I enjoyed this race even though it’s super small in a tiny town in the middle of nowhere. It was great weather and the people were friendly and it was just a perfect day to run a half marathon in New Hampshire. Just don’t plan on spending much time here because there honestly isn’t much to do!

The 44th annual Dixville Half Marathon was scheduled for September 26, 2020.  It just goes to show even small towns can keep a race going for many years with enough support!

Dixville Half Marathon

Montreal, a City Unlike Any Other

When I started writing this post, I almost put “Montreal, a little slice of France,” as the title, but then I stopped myself for a few reasons.  1) I have never been to France before so I can’t really say that.  2) I might seriously make some Canadians upset by saying this (or French people). 3) Montreal really is a unique city unlike any other.  However, there is definitely a strong French influence in the food and culture. French is the city’s official language and is the language spoken at home by the majority of people living there.  If you’re into food, architecture, and/or history, this is a city for you!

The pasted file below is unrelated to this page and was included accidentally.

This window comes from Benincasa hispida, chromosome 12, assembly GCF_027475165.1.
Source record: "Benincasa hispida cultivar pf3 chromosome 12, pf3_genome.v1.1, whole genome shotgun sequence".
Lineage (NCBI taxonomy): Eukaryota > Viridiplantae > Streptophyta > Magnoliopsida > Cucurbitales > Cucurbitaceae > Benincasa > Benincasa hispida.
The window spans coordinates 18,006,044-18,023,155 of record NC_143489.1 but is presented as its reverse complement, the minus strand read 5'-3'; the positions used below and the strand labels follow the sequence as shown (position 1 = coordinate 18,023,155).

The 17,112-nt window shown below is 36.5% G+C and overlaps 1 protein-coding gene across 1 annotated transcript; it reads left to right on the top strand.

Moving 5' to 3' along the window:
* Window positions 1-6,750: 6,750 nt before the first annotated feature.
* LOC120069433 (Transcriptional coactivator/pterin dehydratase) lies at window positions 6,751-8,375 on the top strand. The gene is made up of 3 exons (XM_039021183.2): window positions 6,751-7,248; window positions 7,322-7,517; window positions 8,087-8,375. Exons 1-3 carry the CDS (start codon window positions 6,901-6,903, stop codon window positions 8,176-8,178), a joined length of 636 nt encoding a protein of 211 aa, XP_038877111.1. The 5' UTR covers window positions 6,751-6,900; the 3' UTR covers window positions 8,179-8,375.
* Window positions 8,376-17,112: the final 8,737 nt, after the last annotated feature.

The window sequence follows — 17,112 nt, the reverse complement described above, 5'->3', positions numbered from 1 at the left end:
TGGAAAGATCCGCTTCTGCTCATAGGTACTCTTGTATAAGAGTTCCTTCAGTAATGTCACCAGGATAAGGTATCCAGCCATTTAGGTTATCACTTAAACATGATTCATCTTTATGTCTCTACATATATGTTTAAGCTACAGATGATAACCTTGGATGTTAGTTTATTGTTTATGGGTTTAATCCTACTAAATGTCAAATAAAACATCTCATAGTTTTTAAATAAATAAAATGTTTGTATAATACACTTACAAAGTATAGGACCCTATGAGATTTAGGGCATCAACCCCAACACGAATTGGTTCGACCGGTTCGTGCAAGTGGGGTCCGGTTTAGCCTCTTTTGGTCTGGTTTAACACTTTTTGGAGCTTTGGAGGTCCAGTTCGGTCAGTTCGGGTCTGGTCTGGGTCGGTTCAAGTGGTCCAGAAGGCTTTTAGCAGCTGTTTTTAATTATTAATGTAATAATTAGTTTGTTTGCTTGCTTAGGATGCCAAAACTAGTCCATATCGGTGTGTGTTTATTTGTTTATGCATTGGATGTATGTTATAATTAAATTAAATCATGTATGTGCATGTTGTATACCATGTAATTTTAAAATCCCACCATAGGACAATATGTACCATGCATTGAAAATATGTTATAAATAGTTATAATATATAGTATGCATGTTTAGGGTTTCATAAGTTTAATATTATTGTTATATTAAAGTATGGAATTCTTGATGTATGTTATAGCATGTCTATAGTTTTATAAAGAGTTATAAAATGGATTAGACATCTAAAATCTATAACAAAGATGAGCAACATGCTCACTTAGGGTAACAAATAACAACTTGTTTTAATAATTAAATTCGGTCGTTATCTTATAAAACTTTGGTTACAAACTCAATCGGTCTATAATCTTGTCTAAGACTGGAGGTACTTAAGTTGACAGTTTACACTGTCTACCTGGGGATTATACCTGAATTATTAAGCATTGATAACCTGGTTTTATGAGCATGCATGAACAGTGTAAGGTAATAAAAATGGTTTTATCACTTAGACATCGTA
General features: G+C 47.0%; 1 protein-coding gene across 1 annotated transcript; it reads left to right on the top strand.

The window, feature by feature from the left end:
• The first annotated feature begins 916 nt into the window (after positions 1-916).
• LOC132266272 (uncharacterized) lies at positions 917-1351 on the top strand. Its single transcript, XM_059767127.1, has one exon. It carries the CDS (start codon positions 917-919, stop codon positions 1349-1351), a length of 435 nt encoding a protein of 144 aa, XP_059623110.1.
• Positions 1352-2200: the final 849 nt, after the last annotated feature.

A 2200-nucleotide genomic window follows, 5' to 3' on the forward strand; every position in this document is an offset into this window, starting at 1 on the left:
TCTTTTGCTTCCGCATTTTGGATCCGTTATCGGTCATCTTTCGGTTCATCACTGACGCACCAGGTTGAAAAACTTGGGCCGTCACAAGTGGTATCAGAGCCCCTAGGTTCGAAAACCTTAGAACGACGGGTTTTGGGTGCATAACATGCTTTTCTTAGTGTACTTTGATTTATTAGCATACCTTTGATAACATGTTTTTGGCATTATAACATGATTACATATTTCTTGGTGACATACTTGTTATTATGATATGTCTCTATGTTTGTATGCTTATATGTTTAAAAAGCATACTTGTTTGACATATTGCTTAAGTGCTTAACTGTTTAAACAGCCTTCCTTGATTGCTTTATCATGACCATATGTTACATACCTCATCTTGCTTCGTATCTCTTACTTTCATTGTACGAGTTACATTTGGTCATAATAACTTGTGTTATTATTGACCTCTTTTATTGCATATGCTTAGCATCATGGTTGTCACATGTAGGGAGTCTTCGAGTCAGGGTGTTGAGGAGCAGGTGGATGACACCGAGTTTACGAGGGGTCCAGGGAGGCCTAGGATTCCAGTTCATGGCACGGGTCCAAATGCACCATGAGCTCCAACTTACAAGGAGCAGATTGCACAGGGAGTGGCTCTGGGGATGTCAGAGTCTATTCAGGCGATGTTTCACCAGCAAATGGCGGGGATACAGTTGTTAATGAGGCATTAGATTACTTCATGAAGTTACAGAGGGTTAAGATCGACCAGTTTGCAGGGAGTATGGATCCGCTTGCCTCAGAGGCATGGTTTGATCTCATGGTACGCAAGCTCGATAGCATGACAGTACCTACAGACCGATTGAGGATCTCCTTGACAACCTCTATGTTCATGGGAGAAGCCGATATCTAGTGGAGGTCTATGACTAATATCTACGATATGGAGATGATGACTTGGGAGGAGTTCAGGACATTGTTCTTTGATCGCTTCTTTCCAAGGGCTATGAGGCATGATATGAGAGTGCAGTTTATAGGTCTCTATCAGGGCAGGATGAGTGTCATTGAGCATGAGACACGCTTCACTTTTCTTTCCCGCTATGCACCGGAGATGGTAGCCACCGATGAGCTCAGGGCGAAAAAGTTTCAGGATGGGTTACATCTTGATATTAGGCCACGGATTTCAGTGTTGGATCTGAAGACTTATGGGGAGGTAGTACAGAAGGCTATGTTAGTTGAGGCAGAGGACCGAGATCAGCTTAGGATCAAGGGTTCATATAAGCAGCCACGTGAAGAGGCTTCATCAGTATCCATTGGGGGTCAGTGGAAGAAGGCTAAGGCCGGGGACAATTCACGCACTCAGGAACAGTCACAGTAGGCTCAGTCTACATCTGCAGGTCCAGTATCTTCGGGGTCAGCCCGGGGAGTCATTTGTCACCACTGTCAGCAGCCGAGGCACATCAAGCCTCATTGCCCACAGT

Some of my favorite sites in Montreal include Old Port, Notre-Dame Basilica of Montreal, Biodome, Jardin Botanique, just to name a few.  Old Port, or Vieux Port de Montreal, has a lot going on.  During warmer months, there are pedal boats and jet skis for rent, Voiles en Voiles where you can climb about a life-size replica of a pirate ship, you can cruise on a schooner, take the Decalade challenge at the Conveyor Quay Tower or if that’s not thrilling enough you can sky jump.  There are numerous special events in Old Port throughout the year as well.  Last but not least, there is the Montreal Science Centre full of fun exhibits and an IMAX theatre.